Work-based learning is defined by activities and experiences when a student or worker:
- Goes to a workplace or works with an employer
- Does meaningful job tasks that (a) develop his or her skills, knowledge, and readiness for work and (b) support entry or advancement in a particular career field.
Work-based learning can benefit in-school youth, opportunity youth, adult jobseekers, or incumbent workers (employees already working at a company who seek to advance their careers), by which we mean existing employees at a company seeking to advance their careers.
Work-based learning encompasses a wide array of learning experiences, from exposing high school students to careers through activities like job shadowing, to providing incumbent workers with specialized training. Work-based learning extends into the workplace through on-the-job training, mentoring, and other supports in a continuum of lifelong learning and skill development.
The goals of work-based learning may include helping participants:
- Be ready for work and careers
- Enter an education or training program
- Complete a career-related program of study
- Earn an academic degree or industry-recognized credential attainment
- Get a job
- Advance in a career
- Attain self-sufficiency
The Work-Based Learning Continuum
Work-based learning is at its most powerful when experiences advance along a sequential, purposeful continuum. Experiences along the continuum are increasingly personalized and aligned with specific industries and occupations, providing participants with opportunities to contextualize what they learn and build their skills and knowledge.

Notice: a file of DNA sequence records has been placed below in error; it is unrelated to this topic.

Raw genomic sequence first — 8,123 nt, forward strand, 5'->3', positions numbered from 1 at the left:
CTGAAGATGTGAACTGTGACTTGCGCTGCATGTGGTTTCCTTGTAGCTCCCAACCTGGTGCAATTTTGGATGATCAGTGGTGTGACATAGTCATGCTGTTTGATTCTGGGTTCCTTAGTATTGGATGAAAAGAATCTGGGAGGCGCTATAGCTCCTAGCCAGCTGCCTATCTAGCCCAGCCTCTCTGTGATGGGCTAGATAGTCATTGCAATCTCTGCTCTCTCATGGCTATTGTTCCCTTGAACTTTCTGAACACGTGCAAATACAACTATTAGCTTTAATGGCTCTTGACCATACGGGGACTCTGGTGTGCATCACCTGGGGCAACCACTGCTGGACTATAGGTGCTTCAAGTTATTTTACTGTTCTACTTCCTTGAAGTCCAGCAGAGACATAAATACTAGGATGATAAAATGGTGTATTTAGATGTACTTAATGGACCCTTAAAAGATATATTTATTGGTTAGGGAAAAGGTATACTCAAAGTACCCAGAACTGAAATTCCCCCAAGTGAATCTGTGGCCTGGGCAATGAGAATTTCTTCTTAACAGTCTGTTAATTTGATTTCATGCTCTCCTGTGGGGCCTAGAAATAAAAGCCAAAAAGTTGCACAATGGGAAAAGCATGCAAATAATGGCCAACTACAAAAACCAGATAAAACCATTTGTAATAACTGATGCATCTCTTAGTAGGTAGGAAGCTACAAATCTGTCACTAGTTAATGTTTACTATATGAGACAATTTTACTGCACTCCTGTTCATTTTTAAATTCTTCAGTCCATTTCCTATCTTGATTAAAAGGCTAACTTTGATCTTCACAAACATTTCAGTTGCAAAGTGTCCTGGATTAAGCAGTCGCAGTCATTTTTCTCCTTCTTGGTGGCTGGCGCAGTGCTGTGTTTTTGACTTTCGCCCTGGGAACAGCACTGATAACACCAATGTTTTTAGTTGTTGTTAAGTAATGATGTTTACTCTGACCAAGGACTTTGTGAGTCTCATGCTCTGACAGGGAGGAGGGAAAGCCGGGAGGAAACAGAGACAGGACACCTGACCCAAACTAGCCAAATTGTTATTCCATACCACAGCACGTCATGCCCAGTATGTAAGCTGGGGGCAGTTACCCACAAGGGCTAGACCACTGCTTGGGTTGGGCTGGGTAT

Career exploration builds a strong foundation for successful work-based learning by increasing participants’ awareness of career options. While career exploration activities such as career fairs, industry projects, and mock interviews do not take place in workplaces and are not forms of work-based learning, these activities prepare participants to enter workplaces and make the most of work-based learning opportunities.
We have divided our work-based learning continuum into three phases:
- What it looks like: Participants enter workplaces for short periods of time with the goal of gaining introductory information about an industry and associated occupations.
- Models include: job shadowing, company/workplace tours, informational interviews, and mentoring.
- What it looks like: Participants increase their knowledge of an identified field of interest while gaining employability skills and some entry-level technical knowledge or skills.
- Models include: internships, co-ops, and simulations.
- What it looks like: Participants gain specific skills and paid work experience in a particular industry and/or occupation.
- Models include: apprenticeship, on-the-job training, and transitional jobs.